Known for their investment and R&D in cellulosic sugars, Brazil is leading the way in modern innovations in industrial biotech. The World Congress was held May 12-15, 2014, at the Pennsylvania Convention Center in Philadelphia.
BIO World Congress held its Workshops on Wednesday, May 14, 2014 which included unique programming on industrial biotech in Brazil.
This year’s Workshop on Brazil was titled “Not a “One Note Samba”: The Future of Brazil – US Collaborations, Tech Transfer, and IP”
Highlighting the Amyris Brazil-U.S. model, the workshop discussed collaborations between the U.S. and Brazil and showcased various licensing and IP opportunities and challenges for such international collaborations.
Moderated by Gustavo de Freitas Morais, Dannemann, Siemsen, Bigler & Ipanema Moreira, the panel included Joel Velasco, Senior Vice President, Amyris; Dr. Larry P. Walker, Professor in the Department of Biological and Environmental Engineering at Cornell University; Manuel Teixeira Souza Júnior, Director-General, Agroenergy Nacional Research Center (EMBRAPA Agroenergia); and Mariana Doria, Manager Technology & Innovation, Abiquim.
Mariana Doria opened up her remarks by commenting that Brazil is the 6th largest chemical industry in the world economy with 60% of its workforce having a higher education degree. Over the past 30 years, Brazil has consolidated its capacity to generate scientific knowledge according to Doria. From 2008-2010, 58% of Latin American scientific studies were Brazilian. Abiquim brings competitive feedstock prices, great biomass productions and fast track patent applications, all helping to make Brazil a leader in this industry.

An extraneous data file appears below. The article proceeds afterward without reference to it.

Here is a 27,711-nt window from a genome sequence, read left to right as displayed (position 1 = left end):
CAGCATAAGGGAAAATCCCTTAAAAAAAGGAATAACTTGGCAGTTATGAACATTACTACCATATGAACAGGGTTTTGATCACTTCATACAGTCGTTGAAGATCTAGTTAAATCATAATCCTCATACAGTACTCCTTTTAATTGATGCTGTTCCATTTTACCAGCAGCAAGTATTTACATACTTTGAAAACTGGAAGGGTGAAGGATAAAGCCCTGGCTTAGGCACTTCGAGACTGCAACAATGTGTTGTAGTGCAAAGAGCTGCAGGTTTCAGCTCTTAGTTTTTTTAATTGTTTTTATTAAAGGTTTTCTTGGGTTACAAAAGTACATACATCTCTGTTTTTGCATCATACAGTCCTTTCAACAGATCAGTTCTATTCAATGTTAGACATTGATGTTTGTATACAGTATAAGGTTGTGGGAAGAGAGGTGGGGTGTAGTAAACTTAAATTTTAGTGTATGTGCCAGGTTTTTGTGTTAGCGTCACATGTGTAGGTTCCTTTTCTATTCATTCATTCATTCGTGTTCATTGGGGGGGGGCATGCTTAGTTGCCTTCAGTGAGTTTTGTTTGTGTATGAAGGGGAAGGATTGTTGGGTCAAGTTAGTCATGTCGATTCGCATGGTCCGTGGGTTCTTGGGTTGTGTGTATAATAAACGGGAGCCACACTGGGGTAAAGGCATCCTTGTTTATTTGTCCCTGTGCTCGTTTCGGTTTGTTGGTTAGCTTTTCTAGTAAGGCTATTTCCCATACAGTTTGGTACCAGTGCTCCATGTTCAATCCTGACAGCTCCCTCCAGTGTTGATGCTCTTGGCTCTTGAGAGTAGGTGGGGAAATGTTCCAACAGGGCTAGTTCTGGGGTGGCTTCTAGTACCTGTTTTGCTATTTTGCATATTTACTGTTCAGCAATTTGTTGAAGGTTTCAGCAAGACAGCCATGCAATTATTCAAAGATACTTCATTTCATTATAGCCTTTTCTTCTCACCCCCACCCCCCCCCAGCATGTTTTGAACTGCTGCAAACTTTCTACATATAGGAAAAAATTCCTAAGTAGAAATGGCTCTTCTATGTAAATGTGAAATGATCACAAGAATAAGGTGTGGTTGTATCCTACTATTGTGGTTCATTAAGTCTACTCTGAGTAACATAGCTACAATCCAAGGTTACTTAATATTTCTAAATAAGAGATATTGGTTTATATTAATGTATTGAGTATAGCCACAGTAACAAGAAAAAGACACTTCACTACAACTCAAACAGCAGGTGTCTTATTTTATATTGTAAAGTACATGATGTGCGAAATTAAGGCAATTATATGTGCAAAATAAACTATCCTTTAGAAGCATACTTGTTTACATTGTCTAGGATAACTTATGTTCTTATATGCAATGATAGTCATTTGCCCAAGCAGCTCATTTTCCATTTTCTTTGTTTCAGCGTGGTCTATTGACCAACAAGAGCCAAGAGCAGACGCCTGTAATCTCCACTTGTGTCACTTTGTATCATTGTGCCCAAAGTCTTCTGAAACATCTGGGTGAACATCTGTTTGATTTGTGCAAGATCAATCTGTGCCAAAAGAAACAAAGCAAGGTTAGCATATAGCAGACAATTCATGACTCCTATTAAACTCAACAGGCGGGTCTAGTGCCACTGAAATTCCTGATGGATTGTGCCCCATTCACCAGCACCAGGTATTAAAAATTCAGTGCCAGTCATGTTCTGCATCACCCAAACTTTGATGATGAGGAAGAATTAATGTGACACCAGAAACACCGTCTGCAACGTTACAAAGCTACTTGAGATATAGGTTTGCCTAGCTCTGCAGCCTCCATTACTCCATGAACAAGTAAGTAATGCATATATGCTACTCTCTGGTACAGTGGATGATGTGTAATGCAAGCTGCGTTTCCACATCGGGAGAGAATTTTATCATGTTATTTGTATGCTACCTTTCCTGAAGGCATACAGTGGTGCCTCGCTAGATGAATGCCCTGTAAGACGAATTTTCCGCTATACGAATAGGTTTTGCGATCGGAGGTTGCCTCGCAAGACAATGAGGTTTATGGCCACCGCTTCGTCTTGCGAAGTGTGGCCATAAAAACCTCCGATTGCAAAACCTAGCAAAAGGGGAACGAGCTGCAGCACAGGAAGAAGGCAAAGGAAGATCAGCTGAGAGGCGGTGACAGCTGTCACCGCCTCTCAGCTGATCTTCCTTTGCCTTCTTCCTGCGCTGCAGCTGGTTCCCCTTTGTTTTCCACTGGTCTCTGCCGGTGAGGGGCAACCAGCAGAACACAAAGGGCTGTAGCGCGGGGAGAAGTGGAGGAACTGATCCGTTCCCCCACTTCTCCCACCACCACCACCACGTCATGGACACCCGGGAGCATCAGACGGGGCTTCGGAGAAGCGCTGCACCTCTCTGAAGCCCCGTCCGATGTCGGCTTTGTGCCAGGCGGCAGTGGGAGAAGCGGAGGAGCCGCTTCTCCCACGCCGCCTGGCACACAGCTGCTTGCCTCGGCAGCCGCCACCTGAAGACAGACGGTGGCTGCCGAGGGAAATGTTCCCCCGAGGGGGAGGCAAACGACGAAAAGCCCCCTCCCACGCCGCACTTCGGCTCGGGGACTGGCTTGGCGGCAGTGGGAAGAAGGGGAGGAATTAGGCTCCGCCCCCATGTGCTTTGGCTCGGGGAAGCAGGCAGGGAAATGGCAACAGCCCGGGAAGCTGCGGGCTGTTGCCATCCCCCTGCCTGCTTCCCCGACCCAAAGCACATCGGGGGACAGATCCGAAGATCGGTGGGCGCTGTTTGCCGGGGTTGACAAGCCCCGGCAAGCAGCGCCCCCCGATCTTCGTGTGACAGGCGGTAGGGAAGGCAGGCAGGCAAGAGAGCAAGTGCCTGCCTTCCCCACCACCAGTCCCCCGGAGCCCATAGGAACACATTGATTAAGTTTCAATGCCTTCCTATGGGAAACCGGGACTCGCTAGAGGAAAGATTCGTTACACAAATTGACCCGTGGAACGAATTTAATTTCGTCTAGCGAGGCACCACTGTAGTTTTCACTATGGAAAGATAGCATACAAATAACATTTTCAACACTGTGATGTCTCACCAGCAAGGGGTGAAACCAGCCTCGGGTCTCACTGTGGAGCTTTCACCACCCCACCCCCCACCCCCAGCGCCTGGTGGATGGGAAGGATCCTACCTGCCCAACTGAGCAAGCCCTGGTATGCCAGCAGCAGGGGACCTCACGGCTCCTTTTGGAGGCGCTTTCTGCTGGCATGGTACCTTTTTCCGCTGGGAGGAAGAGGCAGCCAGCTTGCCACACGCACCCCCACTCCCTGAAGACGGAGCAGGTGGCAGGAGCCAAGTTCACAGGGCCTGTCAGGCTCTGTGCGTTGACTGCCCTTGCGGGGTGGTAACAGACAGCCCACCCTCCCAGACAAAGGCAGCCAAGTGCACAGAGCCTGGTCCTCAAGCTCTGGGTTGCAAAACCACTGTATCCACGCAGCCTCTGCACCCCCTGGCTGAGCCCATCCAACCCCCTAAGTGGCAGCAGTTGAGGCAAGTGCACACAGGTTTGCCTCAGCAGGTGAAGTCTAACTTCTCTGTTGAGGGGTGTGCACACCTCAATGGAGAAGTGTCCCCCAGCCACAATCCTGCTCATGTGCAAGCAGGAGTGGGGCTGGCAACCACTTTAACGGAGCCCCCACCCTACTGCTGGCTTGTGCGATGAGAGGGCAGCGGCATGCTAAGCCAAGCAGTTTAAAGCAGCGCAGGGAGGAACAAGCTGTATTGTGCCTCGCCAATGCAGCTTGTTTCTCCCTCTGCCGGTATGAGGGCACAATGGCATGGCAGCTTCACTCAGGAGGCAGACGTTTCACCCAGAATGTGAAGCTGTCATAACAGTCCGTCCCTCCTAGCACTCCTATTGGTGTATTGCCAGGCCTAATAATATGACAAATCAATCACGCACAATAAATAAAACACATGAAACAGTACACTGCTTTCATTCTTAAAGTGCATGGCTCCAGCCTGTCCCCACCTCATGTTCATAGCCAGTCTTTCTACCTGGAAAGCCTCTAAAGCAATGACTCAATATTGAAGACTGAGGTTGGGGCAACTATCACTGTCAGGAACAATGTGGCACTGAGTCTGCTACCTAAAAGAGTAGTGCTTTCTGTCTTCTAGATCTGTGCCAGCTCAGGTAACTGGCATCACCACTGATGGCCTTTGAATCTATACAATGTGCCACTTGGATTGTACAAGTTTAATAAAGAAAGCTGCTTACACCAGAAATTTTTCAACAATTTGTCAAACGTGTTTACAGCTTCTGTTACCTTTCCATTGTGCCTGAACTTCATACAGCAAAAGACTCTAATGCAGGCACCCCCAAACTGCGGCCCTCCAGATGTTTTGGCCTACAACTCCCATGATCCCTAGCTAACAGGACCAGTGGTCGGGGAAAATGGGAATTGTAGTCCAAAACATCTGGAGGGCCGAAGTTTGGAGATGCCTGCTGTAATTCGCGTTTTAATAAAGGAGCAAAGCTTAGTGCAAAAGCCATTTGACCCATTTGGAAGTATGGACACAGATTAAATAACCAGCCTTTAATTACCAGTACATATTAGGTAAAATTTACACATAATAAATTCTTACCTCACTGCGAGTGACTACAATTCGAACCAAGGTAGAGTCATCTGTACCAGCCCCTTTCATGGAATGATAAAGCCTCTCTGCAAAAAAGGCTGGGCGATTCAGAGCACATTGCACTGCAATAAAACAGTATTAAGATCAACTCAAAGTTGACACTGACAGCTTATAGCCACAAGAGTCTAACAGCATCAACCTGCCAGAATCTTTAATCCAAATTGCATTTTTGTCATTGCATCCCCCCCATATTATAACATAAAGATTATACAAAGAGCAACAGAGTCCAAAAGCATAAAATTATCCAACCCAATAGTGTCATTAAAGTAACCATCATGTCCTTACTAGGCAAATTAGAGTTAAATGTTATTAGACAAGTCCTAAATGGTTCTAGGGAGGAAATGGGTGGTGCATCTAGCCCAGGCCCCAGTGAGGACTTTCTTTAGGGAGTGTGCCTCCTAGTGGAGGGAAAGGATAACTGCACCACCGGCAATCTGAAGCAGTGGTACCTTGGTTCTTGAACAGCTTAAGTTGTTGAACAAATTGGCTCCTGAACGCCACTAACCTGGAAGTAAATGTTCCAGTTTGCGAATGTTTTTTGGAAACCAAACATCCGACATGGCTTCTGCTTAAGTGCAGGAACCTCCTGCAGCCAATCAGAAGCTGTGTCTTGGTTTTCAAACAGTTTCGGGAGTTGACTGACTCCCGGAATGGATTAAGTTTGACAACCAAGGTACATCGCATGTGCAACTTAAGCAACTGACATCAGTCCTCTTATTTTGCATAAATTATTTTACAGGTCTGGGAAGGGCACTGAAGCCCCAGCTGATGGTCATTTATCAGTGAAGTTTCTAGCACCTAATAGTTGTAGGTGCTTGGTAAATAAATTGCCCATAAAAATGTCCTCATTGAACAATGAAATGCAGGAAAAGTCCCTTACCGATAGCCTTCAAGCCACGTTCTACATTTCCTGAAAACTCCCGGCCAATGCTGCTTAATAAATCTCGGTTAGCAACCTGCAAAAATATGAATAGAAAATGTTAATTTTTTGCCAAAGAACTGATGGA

EMBRAPA Agroenergia is Brazil’s top research center for Agroenergy, argued Manuel. Each of its four labs focus on one key area – 1. Genetics & Biotechnology; 2. Biochemical Processing; 3. Chemical Processing; and Chemical & Industrial Processing. He noted that the EMBRAPA works under the biorefinery concept focusing on bioenergy, chemicals, and polymers. Manuel concluded that the key to a successful industrial biotech industry is international action via partnership.
Dr. Larry Walker opened by arguing that innovation is more than just science. It’s opportunities with challenges. The bioeconomy should be characterized as global science without borders and Brazil being prime example of this. He commented on how great it is to see the bioenergy sector evolving so rapidly around the world especially in Brazil. Walker stressed that positive competition is important in driving innovation. He concluded by arguing that Universities should be part of this positive competition and that patents & licensing is one aspect of how they can engage in it.
“We understand how to do business in Brazil!” – Joel Velasco, SVP, Amyris. Amyris is a synthetic biology company that relies on sugarcane, which is abundant in Brazil. Issued 135 patents, Amyris’ technology involves designing microbes, primarily yeast, and then using them as living factories in a fermentation processes to convert plant-sourced sugars into target molecules. Velasco commented on how his company’s technology and strain development pipeline are meeting such high demand markets as biodiesel, jet fuel and synthetic rubber. Lastly, Joel argued on the stringent and strict Brazilian regulatory approval process that his products must meet in order to go commercial.